The reverse osmosis filtration process was originally developed more than 60 years ago as an affordable way to desalinate sea water and today’s recognised market leader in this type of drinking water filtration system is the Hydrotech System.
It works by means of a semi-permeable membrane that looks like cling-film plastic wrap and is made out of the same sort of polymers. This membrane first filters out the tiniest molecules of practically all solid particles including bacteria, asbestos, micro-organisms and organic material. This filter is so fine that its pores measure only two ten-millionths of an inch or 0.0005 microns and can barely be seen even under an excellent microscope. The same filter also removes toxic metals, mineral salts and other types of dissolved impurities by the process of reverse osmosis in which the impurities are repelled by the membrane’s surface while the purer water molecules are able to diffuse through it.
Reverse osmosis uses practically no energy other than the water pressure itself and is the only known process other than distillation which can separate pure water from molecules of:
In a reverse osmosis filter, numerous sheets of the semi-permeable polymer membrane are wound in a spiral around a hollow tube that runs down the centre. The pressure of the water as it enters the filter container forces the water molecules through the membrane into the hollow central tube leaving the impurities behind on the outside. This hollow central tube is connected to the outlet on your water dispenser and it is this purified water that flows into your glass.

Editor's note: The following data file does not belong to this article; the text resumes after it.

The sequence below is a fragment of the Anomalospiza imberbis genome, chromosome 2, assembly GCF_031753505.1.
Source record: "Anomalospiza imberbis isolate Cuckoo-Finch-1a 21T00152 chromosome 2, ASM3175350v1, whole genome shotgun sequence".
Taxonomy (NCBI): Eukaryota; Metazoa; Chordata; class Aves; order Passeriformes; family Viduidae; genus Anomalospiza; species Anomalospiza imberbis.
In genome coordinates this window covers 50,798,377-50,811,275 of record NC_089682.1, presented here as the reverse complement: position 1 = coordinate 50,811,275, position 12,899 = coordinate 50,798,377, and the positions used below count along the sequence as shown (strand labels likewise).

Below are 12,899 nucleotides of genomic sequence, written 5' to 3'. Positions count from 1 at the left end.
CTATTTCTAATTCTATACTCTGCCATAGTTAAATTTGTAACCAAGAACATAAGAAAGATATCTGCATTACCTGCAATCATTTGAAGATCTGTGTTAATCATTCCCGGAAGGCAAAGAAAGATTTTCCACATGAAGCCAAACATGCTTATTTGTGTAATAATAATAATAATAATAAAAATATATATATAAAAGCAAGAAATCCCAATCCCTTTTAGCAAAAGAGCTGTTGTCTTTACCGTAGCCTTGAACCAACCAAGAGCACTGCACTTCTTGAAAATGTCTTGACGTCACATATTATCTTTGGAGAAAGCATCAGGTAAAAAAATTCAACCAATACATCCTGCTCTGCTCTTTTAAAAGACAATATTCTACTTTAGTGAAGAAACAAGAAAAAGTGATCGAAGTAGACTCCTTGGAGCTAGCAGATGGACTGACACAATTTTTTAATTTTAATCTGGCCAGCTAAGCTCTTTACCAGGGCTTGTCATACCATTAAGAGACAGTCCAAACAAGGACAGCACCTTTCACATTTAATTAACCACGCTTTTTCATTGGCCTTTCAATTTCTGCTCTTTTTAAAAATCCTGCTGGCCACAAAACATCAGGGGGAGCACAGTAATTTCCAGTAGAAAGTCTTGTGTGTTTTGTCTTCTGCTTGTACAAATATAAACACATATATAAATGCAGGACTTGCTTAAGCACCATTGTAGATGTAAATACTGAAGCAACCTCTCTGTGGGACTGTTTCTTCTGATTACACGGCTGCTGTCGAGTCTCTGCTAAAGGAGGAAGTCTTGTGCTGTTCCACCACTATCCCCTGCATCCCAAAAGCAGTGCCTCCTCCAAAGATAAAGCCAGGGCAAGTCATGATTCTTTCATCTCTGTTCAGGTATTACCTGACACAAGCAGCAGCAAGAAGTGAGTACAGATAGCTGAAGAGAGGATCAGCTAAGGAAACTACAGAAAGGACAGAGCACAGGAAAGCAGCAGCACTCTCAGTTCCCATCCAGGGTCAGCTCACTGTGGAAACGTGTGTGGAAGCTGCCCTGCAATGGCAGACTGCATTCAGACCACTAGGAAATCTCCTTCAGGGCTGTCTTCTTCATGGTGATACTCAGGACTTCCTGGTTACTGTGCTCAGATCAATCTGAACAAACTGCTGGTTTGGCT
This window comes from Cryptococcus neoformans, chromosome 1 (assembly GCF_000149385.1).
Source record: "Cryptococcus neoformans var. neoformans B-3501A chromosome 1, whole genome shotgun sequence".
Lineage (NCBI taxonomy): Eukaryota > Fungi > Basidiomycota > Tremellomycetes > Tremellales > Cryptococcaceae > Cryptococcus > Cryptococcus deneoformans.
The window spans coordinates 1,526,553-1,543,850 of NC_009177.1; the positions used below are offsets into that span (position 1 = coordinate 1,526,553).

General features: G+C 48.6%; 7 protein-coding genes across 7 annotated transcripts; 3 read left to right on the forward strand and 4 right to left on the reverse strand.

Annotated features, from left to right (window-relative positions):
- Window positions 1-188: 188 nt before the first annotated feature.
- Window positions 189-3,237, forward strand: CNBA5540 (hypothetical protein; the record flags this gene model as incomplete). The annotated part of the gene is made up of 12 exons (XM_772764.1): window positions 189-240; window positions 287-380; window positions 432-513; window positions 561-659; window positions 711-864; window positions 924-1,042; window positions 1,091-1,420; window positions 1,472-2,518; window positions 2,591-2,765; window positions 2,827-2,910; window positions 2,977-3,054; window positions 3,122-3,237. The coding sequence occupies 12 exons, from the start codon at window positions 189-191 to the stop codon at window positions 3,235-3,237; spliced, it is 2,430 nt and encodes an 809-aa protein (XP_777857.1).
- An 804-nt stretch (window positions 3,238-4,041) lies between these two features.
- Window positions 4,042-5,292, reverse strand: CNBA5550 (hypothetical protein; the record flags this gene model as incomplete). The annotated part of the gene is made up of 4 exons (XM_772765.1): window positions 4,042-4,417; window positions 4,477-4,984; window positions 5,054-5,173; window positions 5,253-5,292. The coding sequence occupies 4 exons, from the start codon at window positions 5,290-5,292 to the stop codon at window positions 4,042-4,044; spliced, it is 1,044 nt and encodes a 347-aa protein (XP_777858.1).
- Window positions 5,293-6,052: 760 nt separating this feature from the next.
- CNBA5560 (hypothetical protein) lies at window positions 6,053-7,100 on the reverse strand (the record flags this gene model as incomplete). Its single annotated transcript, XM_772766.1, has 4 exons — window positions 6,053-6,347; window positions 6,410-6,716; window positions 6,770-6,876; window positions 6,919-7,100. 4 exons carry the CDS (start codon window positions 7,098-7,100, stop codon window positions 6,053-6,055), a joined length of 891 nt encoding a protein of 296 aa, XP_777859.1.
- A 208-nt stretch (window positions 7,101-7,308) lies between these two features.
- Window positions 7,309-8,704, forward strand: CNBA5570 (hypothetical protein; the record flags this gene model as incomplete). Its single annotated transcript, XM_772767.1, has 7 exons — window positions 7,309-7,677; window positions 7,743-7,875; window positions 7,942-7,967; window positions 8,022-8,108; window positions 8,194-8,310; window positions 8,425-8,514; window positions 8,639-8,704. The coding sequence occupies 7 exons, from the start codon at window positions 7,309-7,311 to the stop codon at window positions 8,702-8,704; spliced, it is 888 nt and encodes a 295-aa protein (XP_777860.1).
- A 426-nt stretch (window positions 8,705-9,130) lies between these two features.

Meanwhile, the flow of the unfiltered water as it enters the container also forces the trapped impurities down and out of the filter by a separate drainage tube so that the membrane is being continually flushed clean when the filter is in use. It is this constant flushing action that gives the reverse osmosis membrane its longevity and prevents the build-up of accumulated impurities.
Reverse osmosis filters come in a range of sizes with diameters of 2-8 inches and lengths of 10-48 inches, depending on how much filtered water you need.
The type of reverse osmosis filter you use depends to a great extent on the source of your water supply. If you are connected to municipal, chlorinated water then it is best to use cellulose triacetate (CTA) and cellulose acetate (CA) filters which are resistant to chlorine and oxidizing chemicals. However, if your water is drawn directly from a well or none-disinfected source this type of filter material – particularly cellulose acetate – is susceptible to the eventual growth of bacteria on the surface of the membrane and so will need to be changed more frequently.
The best type of membrane filter material for water supplied from wells and other none-chlorinated sources are made from thin film composite polyamides (TFCs) which are completely bacteria resistant, but will deteriorate over time in the presence of chlorine and other oxidizing chemicals. TFCs have the added advantages of better repelling impurities, being more resistant to adverse levels of water pH and can filter larger quantities of water more quickly.
Reverse osmosis is unable to remove the more toxic, smaller, ligher weight volatile organic molecules such as carbon tetrachloride, vinyl chloride, TCE and THMs because they pass easily through the filter membrane. The only way to remove these from your filtered water is to pass it first through a carbon filter which is best installed after your reverse osmosis filter for increased longevity of the carbon filter. Some clients who have an unpredictable water supply install carbon filters both before and after their reverse osmosis filter since the carbon filter is more economical to change if your water has large quantities of impurities. We will discuss these more complex, engineering design aspects with you when you enquire about setting up a reverse osmosis system in your home or business.